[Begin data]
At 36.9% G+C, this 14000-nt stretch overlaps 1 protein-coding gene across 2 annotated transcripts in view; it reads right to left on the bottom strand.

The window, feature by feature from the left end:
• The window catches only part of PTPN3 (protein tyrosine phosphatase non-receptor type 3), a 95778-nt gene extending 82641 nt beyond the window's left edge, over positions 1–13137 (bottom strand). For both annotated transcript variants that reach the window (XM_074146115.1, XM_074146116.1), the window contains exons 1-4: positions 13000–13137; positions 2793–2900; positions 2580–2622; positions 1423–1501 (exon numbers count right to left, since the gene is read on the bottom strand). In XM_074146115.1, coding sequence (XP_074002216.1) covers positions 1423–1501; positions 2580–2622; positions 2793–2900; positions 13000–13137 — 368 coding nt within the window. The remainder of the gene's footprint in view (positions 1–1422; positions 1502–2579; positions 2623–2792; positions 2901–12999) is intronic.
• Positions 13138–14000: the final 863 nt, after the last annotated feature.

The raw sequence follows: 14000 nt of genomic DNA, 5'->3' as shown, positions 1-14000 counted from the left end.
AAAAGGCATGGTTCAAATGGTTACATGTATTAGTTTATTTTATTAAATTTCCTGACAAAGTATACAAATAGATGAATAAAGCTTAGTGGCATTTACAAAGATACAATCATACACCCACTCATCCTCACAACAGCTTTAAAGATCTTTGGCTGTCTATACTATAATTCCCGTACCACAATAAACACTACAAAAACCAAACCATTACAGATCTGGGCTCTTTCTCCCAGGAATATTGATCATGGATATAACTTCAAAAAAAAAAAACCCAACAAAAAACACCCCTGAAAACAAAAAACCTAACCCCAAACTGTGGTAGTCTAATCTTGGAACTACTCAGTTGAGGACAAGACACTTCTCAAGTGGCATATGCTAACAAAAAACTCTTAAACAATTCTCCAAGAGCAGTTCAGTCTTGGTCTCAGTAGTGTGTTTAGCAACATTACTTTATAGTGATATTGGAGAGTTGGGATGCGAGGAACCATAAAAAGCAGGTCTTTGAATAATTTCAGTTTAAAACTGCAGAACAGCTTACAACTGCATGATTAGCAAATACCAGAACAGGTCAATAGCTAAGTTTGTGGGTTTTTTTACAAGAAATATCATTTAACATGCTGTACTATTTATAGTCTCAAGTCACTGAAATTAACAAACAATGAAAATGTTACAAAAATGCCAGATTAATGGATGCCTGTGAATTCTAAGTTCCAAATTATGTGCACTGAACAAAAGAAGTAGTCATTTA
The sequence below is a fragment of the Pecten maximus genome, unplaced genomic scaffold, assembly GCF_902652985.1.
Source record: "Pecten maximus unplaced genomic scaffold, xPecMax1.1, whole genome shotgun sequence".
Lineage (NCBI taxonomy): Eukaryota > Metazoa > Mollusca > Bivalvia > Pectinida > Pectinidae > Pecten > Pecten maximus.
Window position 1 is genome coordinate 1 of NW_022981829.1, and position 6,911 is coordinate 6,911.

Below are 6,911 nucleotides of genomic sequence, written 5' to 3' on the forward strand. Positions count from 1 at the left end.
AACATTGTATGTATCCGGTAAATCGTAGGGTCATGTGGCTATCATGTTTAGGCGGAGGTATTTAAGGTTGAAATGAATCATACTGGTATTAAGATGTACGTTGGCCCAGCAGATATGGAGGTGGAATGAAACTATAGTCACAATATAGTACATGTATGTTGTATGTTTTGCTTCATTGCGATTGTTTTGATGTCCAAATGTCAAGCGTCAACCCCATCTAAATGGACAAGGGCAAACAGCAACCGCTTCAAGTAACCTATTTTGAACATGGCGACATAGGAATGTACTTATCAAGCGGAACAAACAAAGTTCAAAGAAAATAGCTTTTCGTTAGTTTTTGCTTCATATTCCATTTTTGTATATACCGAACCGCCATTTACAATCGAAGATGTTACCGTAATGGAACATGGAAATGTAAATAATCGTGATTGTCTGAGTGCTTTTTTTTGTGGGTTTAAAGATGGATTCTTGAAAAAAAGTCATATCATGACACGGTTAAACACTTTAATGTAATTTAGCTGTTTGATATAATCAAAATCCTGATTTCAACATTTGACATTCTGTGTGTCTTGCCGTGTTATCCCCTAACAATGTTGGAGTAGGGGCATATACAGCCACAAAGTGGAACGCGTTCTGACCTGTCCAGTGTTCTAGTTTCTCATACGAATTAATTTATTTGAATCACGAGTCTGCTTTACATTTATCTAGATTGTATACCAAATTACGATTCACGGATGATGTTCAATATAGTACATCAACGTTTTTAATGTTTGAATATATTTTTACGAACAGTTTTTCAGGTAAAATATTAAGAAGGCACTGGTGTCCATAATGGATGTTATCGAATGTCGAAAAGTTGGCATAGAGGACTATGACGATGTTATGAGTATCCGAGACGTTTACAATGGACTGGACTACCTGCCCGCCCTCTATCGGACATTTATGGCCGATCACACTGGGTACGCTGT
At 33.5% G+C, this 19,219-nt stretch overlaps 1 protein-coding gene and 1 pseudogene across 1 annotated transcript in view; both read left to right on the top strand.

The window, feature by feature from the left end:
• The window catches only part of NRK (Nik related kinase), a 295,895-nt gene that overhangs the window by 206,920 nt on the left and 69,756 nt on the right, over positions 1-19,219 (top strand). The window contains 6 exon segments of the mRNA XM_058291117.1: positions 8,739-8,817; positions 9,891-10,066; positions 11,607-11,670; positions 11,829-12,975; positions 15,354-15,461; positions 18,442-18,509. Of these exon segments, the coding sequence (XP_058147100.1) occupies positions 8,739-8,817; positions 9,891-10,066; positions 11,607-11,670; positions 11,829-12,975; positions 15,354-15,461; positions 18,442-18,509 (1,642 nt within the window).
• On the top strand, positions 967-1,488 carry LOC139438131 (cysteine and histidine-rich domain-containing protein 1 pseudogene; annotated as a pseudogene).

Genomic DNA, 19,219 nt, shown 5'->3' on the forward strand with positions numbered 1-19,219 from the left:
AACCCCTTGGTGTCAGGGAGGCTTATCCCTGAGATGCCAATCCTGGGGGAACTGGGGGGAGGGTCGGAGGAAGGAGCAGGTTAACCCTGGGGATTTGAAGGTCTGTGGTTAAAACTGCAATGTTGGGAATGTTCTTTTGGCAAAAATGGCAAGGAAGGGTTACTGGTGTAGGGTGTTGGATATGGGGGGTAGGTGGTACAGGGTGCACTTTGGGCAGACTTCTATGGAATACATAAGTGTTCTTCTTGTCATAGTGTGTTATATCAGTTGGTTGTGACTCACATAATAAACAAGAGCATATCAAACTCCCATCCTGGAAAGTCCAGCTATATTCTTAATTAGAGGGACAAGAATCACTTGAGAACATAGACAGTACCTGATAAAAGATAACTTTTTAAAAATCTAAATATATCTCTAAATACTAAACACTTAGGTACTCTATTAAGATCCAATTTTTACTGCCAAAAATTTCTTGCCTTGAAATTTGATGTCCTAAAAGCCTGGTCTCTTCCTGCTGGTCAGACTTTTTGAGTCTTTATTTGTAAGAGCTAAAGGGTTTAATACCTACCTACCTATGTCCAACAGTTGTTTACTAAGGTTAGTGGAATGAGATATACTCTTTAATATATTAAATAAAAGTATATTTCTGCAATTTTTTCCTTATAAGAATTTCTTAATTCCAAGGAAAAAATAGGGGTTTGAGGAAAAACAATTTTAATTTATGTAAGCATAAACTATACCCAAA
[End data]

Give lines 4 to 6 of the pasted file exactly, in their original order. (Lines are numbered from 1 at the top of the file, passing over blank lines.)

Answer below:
• Positions 13138–14000: the final 863 nt, after the last annotated feature.

The raw sequence follows: 14000 nt of genomic DNA, 5'->3' as shown, positions 1-14000 counted from the left end.
AAAAGGCATGGTTCAAATGGTTACATGTATTAGTTTATTTTATTAAATTTCCTGACAAAGTATACAAATAGATGAATAAAGCTTAGTGGCATTTACAAAGATACAATCATACACCCACTCATCCTCACAACAGCTTTAAAGATCTTTGGCTGTCTATACTATAATTCCCGTACCACAATAAACACTACAAAAACCAAACCATTACAGATCTGGGCTCTTTCTCCCAGGAATATTGATCATGGATATAACTTCAAAAAAAAAAAACCCAACAAAAAACACCCCTGAAAACAAAAAACCTAACCCCAAACTGTGGTAGTCTAATCTTGGAACTACTCAGTTGAGGACAAGACACTTCTCAAGTGGCATATGCTAACAAAAAACTCTTAAACAATTCTCCAAGAGCAGTTCAGTCTTGGTCTCAGTAGTGTGTTTAGCAACATTACTTTATAGTGATATTGGAGAGTTGGGATGCGAGGAACCATAAAAAGCAGGTCTTTGAATAATTTCAGTTTAAAACTGCAGAACAGCTTACAACTGCATGATTAGCAAATACCAGAACAGGTCAATAGCTAAGTTTGTGGGTTTTTTTACAAGAAATATCATTTAACATGCTGTACTATTTATAGTCTCAAGTCACTGAAATTAACAAACAATGAAAATGTTACAAAAATGCCAGATTAATGGATGCCTGTGAATTCTAAGTTCCAAATTATGTGCACTGAACAAAAGAAGTAGTCATTTA